M.U.L.E. Returns Preview on YouTube featuring my music at the beginning of the demo!
For those who are old M.U.L.E. game fans, there is a new version out at the Apple Store!
Thanks to Comma 8 Studios for doing up this project. M.U.L.E. has remained one of my favourite video games over the years. Cool part from my standpoint is my music remix is in the game! In the first version of the game, my Auralplane band name appears. In version 1.2 or later, you’ll see Rob Adlers listed.
One check in my musical bucket list has been achieved!
Very proud to be part of this project. Looking forward to doing more game projects in the future should they present themselves.
Well, I’ve gone and done it. Joined a new music tribute act! Flannwood Mac, a Fleetwood Mac tribute band, is finally in gear and in motion! We hosted our inaugural event at Bobby O’Briens Bar and Grill in Kitchener, Ontario, Canada on August 30th, 2013. Here are some videos on Youtube from an audience member Dave Sloane.
More to come later on this front, as we had the show video recorded and will be posting those videos up later.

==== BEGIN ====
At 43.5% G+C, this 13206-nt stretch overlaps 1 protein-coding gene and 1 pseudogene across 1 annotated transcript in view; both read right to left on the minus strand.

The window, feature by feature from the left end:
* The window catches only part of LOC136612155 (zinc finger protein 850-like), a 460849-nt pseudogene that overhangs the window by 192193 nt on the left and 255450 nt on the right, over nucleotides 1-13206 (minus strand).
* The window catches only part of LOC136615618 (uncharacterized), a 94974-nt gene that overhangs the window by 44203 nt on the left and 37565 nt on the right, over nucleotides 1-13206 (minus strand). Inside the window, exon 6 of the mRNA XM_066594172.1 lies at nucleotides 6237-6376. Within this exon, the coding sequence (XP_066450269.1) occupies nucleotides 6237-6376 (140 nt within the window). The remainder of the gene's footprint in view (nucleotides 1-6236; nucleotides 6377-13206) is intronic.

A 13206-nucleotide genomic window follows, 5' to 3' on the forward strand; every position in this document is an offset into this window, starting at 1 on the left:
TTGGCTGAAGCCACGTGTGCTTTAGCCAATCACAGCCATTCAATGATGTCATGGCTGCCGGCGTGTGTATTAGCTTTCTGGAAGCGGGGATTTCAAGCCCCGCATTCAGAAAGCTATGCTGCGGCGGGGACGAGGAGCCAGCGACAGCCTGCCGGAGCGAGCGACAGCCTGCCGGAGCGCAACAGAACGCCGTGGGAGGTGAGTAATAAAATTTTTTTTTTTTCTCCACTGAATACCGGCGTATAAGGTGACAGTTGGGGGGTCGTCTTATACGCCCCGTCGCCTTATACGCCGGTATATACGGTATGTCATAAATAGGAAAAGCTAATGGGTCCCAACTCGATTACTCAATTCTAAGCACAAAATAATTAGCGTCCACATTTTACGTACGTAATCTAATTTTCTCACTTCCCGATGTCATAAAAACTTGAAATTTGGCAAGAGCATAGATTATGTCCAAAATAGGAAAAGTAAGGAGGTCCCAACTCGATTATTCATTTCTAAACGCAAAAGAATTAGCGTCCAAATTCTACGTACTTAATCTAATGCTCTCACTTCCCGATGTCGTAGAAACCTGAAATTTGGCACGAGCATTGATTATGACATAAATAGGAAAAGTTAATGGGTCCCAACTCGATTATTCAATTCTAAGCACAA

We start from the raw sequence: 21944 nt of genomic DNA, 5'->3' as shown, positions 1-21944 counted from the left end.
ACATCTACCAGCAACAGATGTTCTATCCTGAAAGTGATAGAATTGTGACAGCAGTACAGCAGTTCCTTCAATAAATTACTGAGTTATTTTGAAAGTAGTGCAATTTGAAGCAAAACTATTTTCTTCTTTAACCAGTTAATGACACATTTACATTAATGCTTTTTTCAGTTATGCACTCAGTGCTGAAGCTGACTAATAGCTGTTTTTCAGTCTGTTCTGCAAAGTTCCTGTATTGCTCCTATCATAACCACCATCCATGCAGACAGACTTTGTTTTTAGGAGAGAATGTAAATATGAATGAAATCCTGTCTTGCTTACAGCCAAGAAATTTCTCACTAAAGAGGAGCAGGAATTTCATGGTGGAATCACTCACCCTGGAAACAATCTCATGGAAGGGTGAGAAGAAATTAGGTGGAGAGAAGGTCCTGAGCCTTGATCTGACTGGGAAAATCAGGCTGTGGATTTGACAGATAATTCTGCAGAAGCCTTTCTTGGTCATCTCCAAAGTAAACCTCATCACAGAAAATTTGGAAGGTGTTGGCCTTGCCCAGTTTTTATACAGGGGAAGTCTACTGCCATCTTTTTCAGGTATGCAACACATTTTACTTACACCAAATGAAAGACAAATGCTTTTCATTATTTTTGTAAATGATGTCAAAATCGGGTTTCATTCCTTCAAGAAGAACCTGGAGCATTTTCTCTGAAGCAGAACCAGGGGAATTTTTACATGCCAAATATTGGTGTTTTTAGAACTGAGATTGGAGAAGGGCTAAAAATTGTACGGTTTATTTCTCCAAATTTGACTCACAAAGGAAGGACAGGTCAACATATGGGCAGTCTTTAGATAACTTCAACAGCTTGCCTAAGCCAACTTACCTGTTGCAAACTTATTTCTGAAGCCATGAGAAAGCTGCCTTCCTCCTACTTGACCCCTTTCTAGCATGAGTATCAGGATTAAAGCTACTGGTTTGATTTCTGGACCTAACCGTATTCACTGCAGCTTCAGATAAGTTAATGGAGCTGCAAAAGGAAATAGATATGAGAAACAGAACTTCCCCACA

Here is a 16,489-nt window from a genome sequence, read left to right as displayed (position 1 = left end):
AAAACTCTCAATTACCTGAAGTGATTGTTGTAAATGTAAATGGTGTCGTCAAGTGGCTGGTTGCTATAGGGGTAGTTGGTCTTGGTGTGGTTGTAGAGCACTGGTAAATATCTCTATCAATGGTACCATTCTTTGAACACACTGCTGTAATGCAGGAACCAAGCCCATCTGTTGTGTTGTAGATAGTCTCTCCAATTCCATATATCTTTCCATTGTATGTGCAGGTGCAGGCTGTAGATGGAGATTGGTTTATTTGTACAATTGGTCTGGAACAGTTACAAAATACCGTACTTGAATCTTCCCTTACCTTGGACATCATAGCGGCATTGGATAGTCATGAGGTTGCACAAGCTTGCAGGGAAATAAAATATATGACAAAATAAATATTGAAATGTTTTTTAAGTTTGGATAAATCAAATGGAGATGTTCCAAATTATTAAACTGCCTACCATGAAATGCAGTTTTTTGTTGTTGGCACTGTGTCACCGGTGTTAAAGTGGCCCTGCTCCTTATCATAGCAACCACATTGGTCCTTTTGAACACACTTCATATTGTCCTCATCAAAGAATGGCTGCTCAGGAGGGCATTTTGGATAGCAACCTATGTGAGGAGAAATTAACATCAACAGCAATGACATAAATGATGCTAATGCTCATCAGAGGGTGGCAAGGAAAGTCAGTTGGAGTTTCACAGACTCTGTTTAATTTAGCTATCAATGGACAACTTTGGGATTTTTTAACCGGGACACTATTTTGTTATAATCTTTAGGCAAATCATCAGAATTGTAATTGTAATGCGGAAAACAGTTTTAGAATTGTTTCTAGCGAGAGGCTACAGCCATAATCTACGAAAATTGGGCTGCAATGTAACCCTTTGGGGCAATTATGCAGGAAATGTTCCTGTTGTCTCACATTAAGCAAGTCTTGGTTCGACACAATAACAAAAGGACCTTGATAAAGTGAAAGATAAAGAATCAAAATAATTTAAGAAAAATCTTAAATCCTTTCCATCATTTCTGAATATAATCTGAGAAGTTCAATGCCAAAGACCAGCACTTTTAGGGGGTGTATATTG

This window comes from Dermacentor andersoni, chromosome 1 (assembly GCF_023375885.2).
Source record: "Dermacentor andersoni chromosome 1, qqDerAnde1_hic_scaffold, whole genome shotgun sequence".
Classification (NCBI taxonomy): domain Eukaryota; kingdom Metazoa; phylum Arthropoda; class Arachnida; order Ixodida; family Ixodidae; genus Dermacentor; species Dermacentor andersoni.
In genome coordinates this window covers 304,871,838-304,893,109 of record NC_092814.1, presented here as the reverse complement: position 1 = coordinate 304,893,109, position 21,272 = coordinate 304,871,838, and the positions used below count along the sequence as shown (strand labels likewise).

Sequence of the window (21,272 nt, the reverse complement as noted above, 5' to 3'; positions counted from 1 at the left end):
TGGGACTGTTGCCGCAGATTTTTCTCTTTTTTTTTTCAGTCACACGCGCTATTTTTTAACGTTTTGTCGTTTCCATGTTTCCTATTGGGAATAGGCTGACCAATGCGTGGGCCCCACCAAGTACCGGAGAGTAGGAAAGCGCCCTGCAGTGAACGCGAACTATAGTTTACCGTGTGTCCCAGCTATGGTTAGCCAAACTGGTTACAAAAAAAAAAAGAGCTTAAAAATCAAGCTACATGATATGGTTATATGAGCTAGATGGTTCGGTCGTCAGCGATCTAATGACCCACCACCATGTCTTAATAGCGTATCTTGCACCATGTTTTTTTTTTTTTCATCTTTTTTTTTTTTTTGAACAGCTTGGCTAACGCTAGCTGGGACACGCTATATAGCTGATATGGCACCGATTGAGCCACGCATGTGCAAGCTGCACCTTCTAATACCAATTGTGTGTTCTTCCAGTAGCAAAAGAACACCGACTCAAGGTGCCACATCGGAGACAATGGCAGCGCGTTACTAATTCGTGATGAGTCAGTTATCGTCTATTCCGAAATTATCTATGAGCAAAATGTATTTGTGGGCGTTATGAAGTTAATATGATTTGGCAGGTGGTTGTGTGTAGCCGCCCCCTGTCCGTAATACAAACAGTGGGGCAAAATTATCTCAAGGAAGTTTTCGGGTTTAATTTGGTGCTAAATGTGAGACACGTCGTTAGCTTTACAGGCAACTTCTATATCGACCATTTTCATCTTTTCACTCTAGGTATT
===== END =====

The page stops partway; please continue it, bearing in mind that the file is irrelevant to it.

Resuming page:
Band members: Bryan Wright, Theresa Noon, Chris Flannigan, Chris Latta, Laura Friesen, Ryan Allen and yours truly!
Time lapse photography capture of the ice/freezing rain storm that blew through Kitchener, Ontario, Canada April 11-12th, 2013. Video and music by Rob Adlers. This video was as much an experiment as it was a spontaneous thing to do. I wind up watching the little things that happen in the view as time moves forward. Oddly you don’t see the rain coming down, and it did pretty hard at some points. It’s a cheap camera, it is what it is…
I still find it cool that 30 year old Computer equipment actually had S-Video output capability, but without the S-Video connector.
Commodore 64′s have Chroma/Luma and Audio outputs from the video port. They’re in RCA connector format, so I had to come up with an adapter. I looked up on the internet about the cables being sold, etc and found out that you needed a 300 ohm resistor inline to get clarity in the signal, because the Commodore 64′s output is a bit ‘hot’.
Well, I got a resistor and tried it and found I wasn’t getting any color. Tried a smaller ohm resistor and it began to show promise. I decided that a variable resistor would be a better solution in case each machine I connected to had different output levels. I spent some time and built my adapter case at Kwartzlab.
Voila! Observe the photo graphs!
Output without resistance applied:
Output with resistance applied:
My Commodore 64 on a 52″ LCD TV in the living room:
You know you've driven too much when you lock up your bike and then hit the lock button on your car key fob as you walk towards the building